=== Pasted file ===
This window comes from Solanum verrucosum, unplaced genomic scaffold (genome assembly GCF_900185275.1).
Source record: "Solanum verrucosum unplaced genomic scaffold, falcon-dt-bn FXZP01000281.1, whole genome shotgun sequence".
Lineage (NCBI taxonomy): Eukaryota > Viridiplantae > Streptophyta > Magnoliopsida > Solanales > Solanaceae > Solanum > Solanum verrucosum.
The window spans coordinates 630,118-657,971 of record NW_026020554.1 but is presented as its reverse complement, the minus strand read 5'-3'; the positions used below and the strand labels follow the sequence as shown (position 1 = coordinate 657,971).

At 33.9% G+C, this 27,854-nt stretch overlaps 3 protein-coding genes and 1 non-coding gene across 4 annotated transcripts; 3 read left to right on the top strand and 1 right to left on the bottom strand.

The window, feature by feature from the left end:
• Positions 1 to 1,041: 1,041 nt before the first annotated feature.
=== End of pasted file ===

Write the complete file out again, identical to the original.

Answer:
This window comes from Solanum verrucosum, unplaced genomic scaffold (genome assembly GCF_900185275.1).
Source record: "Solanum verrucosum unplaced genomic scaffold, falcon-dt-bn FXZP01000281.1, whole genome shotgun sequence".
Lineage (NCBI taxonomy): Eukaryota > Viridiplantae > Streptophyta > Magnoliopsida > Solanales > Solanaceae > Solanum > Solanum verrucosum.
The window spans coordinates 630,118-657,971 of record NW_026020554.1 but is presented as its reverse complement, the minus strand read 5'-3'; the positions used below and the strand labels follow the sequence as shown (position 1 = coordinate 657,971).

At 33.9% G+C, this 27,854-nt stretch overlaps 3 protein-coding genes and 1 non-coding gene across 4 annotated transcripts; 3 read left to right on the top strand and 1 right to left on the bottom strand.

The window, feature by feature from the left end:
• Positions 1 to 1,041: 1,041 nt before the first annotated feature.